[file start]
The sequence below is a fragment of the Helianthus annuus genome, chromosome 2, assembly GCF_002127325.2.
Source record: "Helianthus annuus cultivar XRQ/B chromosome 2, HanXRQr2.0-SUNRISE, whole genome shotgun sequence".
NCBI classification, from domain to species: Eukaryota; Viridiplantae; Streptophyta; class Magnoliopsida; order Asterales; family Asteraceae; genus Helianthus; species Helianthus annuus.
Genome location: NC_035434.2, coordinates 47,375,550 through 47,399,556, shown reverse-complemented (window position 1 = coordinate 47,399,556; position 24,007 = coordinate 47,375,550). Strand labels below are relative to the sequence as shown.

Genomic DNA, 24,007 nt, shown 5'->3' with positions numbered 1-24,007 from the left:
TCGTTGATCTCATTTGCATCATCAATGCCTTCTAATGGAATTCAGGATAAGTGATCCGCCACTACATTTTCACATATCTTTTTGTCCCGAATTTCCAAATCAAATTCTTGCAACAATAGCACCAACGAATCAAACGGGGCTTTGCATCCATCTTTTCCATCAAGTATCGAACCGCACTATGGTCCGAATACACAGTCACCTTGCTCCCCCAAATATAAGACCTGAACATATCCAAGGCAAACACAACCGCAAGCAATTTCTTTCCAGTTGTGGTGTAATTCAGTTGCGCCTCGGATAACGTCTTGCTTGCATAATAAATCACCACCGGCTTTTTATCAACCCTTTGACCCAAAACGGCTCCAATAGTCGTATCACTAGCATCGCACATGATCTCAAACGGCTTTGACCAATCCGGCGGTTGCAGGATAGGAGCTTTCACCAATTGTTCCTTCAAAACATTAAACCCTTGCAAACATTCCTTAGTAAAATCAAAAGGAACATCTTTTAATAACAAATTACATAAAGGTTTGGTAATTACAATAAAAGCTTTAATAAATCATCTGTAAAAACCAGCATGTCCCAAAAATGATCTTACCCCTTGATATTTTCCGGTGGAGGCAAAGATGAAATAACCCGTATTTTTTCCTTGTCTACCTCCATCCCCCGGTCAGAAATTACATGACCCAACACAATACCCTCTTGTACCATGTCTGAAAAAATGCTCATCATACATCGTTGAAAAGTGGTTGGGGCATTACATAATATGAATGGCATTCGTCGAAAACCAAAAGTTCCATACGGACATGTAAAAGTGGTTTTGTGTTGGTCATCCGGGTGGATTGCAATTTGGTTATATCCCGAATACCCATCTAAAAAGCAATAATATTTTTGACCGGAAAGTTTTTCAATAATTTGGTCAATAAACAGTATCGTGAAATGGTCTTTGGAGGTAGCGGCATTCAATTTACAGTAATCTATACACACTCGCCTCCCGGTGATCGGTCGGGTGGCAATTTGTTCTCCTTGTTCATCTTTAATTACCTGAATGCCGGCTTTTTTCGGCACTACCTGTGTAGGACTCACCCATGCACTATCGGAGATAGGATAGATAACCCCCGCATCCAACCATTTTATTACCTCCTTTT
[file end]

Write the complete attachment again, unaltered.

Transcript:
The sequence below is a fragment of the Helianthus annuus genome, chromosome 2, assembly GCF_002127325.2.
Source record: "Helianthus annuus cultivar XRQ/B chromosome 2, HanXRQr2.0-SUNRISE, whole genome shotgun sequence".
NCBI classification, from domain to species: Eukaryota; Viridiplantae; Streptophyta; class Magnoliopsida; order Asterales; family Asteraceae; genus Helianthus; species Helianthus annuus.
Genome location: NC_035434.2, coordinates 47,375,550 through 47,399,556, shown reverse-complemented (window position 1 = coordinate 47,399,556; position 24,007 = coordinate 47,375,550). Strand labels below are relative to the sequence as shown.

Genomic DNA, 24,007 nt, shown 5'->3' with positions numbered 1-24,007 from the left:
TCGTTGATCTCATTTGCATCATCAATGCCTTCTAATGGAATTCAGGATAAGTGATCCGCCACTACATTTTCACATATCTTTTTGTCCCGAATTTCCAAATCAAATTCTTGCAACAATAGCACCAACGAATCAAACGGGGCTTTGCATCCATCTTTTCCATCAAGTATCGAACCGCACTATGGTCCGAATACACAGTCACCTTGCTCCCCCAAATATAAGACCTGAACATATCCAAGGCAAACACAACCGCAAGCAATTTCTTTCCAGTTGTGGTGTAATTCAGTTGCGCCTCGGATAACGTCTTGCTTGCATAATAAATCACCACCGGCTTTTTATCAACCCTTTGACCCAAAACGGCTCCAATAGTCGTATCACTAGCATCGCACATGATCTCAAACGGCTTTGACCAATCCGGCGGTTGCAGGATAGGAGCTTTCACCAATTGTTCCTTCAAAACATTAAACCCTTGCAAACATTCCTTAGTAAAATCAAAAGGAACATCTTTTAATAACAAATTACATAAAGGTTTGGTAATTACAATAAAAGCTTTAATAAATCATCTGTAAAAACCAGCATGTCCCAAAAATGATCTTACCCCTTGATATTTTCCGGTGGAGGCAAAGATGAAATAACCCGTATTTTTTCCTTGTCTACCTCCATCCCCCGGTCAGAAATTACATGACCCAACACAATACCCTCTTGTACCATGTCTGAAAAAATGCTCATCATACATCGTTGAAAAGTGGTTGGGGCATTACATAATATGAATGGCATTCGTCGAAAACCAAAAGTTCCATACGGACATGTAAAAGTGGTTTTGTGTTGGTCATCCGGGTGGATTGCAATTTGGTTATATCCCGAATACCCATCTAAAAAGCAATAATATTTTTGACCGGAAAGTTTTTCAATAATTTGGTCAATAAACAGTATCGTGAAATGGTCTTTGGAGGTAGCGGCATTCAATTTACAGTAATCTATACACACTCGCCTCCCGGTGATCGGTCGGGTGGCAATTTGTTCTCCTTGTTCATCTTTAATTACCTGAATGCCGGCTTTTTTCGGCACTACCTGTGTAGGACTCACCCATGCACTATCGGAGATAGGATAGATAACCCCCGCATCCAACCATTTTATTACCTCCTTTT